As usual, there is much to be learned at the Texas Bandmasters' Association Convention. The first of many lessons this weekend is that not all hotel wireless is created equal! But hopefully last night was a hiccup of sorts, and today will be much better. So far so good!
Our TBA trip has turned into our annual summer trip to Morgan's Wonderland. It's only open in the summer and it's a little more than three hours away from us, so we go when we can.
The sculpture is the first thing visible when you enter, and every time it sends tears to my eyes and chill bumps to my arms.
Why? Because we struggle. It doesn't look like we do, but we do. Different hard. Out of routine is hard. And until you live in a life that is desperate for routine, it's not something you can understand.
We want to do things as a family. We wanted to be the family that always comes to convention together, shops together, plays together, and of course, hits the amusement parks together. But when you don't wait well, are a big risk for bolting and wandering, and have to have every route mapped by avoiding elevators, it's hard to figure out a fun outing that will truly be just that... fun.
Along came a pamphlet from our friend M, about a year ago, after the music educators' convention. It spoke of a place where we could ride, play, swing, and even drive without funny looks. Ryan can stim to his heart's content. If he bolts, it's still stressful, but that funny little bracelet is park-assigned, and it allows us to see where any of the kids are at any point.
We can ride the carousel and the train over and over, as long as there's not a line. And the operators are trained to understand that Ryan may have to take a while picking out his horse. They ask when we're ready, then start going 'round.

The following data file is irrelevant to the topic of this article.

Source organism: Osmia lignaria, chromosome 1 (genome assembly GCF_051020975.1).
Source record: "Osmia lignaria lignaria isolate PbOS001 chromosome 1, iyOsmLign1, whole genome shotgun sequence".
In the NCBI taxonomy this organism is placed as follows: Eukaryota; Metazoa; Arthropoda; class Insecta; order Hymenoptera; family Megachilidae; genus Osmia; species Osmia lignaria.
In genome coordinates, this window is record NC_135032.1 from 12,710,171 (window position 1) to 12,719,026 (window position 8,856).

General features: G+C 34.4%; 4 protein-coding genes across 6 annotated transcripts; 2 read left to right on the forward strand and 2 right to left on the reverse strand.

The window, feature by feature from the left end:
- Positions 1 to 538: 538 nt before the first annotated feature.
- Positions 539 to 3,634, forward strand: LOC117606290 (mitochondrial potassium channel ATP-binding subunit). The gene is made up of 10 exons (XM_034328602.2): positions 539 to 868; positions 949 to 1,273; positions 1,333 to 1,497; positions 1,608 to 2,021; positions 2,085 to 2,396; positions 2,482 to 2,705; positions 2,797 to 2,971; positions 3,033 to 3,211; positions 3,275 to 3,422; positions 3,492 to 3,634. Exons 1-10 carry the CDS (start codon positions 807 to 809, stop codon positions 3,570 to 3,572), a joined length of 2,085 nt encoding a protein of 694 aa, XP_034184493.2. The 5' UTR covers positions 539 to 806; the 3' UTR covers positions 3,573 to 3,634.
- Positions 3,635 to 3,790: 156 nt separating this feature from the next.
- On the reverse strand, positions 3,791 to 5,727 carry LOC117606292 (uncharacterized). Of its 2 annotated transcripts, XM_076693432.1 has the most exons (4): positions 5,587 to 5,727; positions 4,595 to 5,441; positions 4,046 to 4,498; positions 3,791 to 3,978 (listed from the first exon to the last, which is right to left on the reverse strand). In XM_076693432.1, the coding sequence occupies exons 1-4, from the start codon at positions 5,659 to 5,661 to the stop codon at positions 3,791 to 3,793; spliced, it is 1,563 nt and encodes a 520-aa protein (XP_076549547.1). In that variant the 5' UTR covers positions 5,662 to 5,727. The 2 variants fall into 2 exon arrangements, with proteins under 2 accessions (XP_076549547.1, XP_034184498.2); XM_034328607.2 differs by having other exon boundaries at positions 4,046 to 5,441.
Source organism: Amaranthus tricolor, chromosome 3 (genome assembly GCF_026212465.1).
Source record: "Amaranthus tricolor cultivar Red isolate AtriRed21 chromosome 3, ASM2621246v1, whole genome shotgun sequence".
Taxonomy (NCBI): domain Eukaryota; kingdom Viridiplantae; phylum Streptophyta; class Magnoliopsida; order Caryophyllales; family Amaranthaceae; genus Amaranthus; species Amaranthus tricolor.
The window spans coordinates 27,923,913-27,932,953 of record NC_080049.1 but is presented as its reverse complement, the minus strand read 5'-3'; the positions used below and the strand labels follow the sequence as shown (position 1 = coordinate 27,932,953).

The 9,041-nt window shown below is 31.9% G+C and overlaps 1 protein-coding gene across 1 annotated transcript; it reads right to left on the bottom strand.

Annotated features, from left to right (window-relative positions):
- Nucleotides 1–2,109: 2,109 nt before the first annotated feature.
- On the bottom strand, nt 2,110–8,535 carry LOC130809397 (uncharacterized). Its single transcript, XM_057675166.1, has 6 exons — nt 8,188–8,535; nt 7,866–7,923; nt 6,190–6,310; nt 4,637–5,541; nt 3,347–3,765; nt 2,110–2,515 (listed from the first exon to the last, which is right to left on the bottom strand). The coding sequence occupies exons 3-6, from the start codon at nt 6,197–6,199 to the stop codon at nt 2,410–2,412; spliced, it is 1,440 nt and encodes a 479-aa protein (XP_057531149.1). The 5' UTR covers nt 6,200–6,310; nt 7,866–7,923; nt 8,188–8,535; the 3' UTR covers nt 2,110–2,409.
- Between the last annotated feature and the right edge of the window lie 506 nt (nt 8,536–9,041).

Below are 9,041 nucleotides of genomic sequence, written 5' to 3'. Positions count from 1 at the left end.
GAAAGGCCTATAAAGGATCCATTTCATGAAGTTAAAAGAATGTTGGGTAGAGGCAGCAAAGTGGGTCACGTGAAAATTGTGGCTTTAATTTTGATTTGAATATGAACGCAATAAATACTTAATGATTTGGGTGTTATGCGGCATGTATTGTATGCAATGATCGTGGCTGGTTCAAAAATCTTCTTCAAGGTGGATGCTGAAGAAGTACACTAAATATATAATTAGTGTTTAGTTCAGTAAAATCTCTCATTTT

And it's not just for Ryan. Richie and Maelynn get to play, too. They get the same treatment as Ryan. After an entire year of giving up nap time and play time to take Ryan to therapy about fifty minutes away, and for all the hours they've logged sitting in the hall in front of the BARC, as much as they try to help their brother without knowing how amazing they are, it's a treat for them too.
It's someplace they can play and explore together, under the bright and beautiful Texas sun. It's a place where they always feel welcome and where they always belong. No one will look at their brother and glare, or make sidelong comments about behavior and discipline.
They all get to play.
They get to play alongside reminders, like the big swings made to hold entire wheelchairs, that no matter the difference, everyone needs a diversion. Everyone needs fun. All need a chance to recreate, to refresh, to giggle, to run free of the eye of the social cues and unspoken standards.
A place where they can stroll, hand in hand, with not much to worry about other than where to go next.
We love Morgan's Wonderland for so many reasons. But I think the number one reason is that it feels like someone gets it. Someone gets what it's like to be different, and to desire so deeply to do something fun and out of the ordinary, but to be held into place by limitations. Whether your limitations are physical, emotional, mental, neurological, or otherwise, this is a place to belong. To let down the hair you otherwise keep tied tight, to let go and let them run a little.
If you have a child with special needs or know someone who does and haven't visited, and are anywhere close to the San Antonio area, you've got to go. It's a couple hours of wonderful that you won't regret.
Thanks be to God for the opportunity to do cool stuff like this!